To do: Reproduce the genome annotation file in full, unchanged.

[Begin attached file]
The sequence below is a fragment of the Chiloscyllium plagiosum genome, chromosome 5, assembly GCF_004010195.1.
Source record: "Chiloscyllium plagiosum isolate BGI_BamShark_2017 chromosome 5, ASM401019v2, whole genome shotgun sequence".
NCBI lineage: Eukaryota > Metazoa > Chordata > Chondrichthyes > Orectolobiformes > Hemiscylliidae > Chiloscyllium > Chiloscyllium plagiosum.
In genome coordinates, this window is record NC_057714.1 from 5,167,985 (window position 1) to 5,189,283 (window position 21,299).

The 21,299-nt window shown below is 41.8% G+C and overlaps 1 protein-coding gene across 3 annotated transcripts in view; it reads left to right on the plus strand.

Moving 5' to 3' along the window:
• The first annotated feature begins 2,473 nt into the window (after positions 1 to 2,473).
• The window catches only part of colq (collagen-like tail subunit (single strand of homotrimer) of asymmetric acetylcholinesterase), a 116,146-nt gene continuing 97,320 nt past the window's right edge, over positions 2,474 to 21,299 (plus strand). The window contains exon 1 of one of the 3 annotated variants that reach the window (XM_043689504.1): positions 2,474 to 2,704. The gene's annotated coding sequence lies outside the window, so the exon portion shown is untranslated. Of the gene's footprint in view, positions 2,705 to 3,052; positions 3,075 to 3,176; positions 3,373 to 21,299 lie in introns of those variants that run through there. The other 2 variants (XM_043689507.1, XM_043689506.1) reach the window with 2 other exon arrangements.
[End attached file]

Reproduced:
The sequence below is a fragment of the Chiloscyllium plagiosum genome, chromosome 5, assembly GCF_004010195.1.
Source record: "Chiloscyllium plagiosum isolate BGI_BamShark_2017 chromosome 5, ASM401019v2, whole genome shotgun sequence".
NCBI lineage: Eukaryota > Metazoa > Chordata > Chondrichthyes > Orectolobiformes > Hemiscylliidae > Chiloscyllium > Chiloscyllium plagiosum.
In genome coordinates, this window is record NC_057714.1 from 5,167,985 (window position 1) to 5,189,283 (window position 21,299).

The 21,299-nt window shown below is 41.8% G+C and overlaps 1 protein-coding gene across 3 annotated transcripts in view; it reads left to right on the plus strand.

Moving 5' to 3' along the window:
• The first annotated feature begins 2,473 nt into the window (after positions 1 to 2,473).
• The window catches only part of colq (collagen-like tail subunit (single strand of homotrimer) of asymmetric acetylcholinesterase), a 116,146-nt gene continuing 97,320 nt past the window's right edge, over positions 2,474 to 21,299 (plus strand). The window contains exon 1 of one of the 3 annotated variants that reach the window (XM_043689504.1): positions 2,474 to 2,704. The gene's annotated coding sequence lies outside the window, so the exon portion shown is untranslated. Of the gene's footprint in view, positions 2,705 to 3,052; positions 3,075 to 3,176; positions 3,373 to 21,299 lie in introns of those variants that run through there. The other 2 variants (XM_043689507.1, XM_043689506.1) reach the window with 2 other exon arrangements.